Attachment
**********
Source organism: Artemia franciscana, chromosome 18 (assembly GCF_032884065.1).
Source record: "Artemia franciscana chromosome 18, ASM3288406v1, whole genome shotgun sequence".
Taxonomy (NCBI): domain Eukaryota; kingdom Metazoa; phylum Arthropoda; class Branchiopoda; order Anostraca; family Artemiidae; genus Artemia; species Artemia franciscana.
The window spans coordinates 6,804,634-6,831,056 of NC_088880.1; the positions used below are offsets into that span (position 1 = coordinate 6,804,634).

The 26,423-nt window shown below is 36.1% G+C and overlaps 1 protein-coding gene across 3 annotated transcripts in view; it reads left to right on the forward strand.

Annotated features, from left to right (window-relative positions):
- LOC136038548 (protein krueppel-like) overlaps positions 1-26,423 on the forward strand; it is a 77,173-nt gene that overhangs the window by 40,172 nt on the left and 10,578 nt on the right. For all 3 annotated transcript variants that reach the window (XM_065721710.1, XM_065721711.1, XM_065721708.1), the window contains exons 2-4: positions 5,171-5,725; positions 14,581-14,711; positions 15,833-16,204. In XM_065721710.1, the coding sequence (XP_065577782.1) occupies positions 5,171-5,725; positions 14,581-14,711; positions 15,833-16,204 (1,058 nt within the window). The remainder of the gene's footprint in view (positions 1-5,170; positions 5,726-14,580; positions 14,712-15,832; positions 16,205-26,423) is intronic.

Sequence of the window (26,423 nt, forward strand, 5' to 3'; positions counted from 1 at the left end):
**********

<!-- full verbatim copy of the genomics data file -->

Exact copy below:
Source organism: Artemia franciscana, chromosome 18 (assembly GCF_032884065.1).
Source record: "Artemia franciscana chromosome 18, ASM3288406v1, whole genome shotgun sequence".
Taxonomy (NCBI): domain Eukaryota; kingdom Metazoa; phylum Arthropoda; class Branchiopoda; order Anostraca; family Artemiidae; genus Artemia; species Artemia franciscana.
The window spans coordinates 6,804,634-6,831,056 of NC_088880.1; the positions used below are offsets into that span (position 1 = coordinate 6,804,634).

The 26,423-nt window shown below is 36.1% G+C and overlaps 1 protein-coding gene across 3 annotated transcripts in view; it reads left to right on the forward strand.

Annotated features, from left to right (window-relative positions):
- LOC136038548 (protein krueppel-like) overlaps positions 1-26,423 on the forward strand; it is a 77,173-nt gene that overhangs the window by 40,172 nt on the left and 10,578 nt on the right. For all 3 annotated transcript variants that reach the window (XM_065721710.1, XM_065721711.1, XM_065721708.1), the window contains exons 2-4: positions 5,171-5,725; positions 14,581-14,711; positions 15,833-16,204. In XM_065721710.1, the coding sequence (XP_065577782.1) occupies positions 5,171-5,725; positions 14,581-14,711; positions 15,833-16,204 (1,058 nt within the window). The remainder of the gene's footprint in view (positions 1-5,170; positions 5,726-14,580; positions 14,712-15,832; positions 16,205-26,423) is intronic.

Sequence of the window (26,423 nt, forward strand, 5' to 3'; positions counted from 1 at the left end):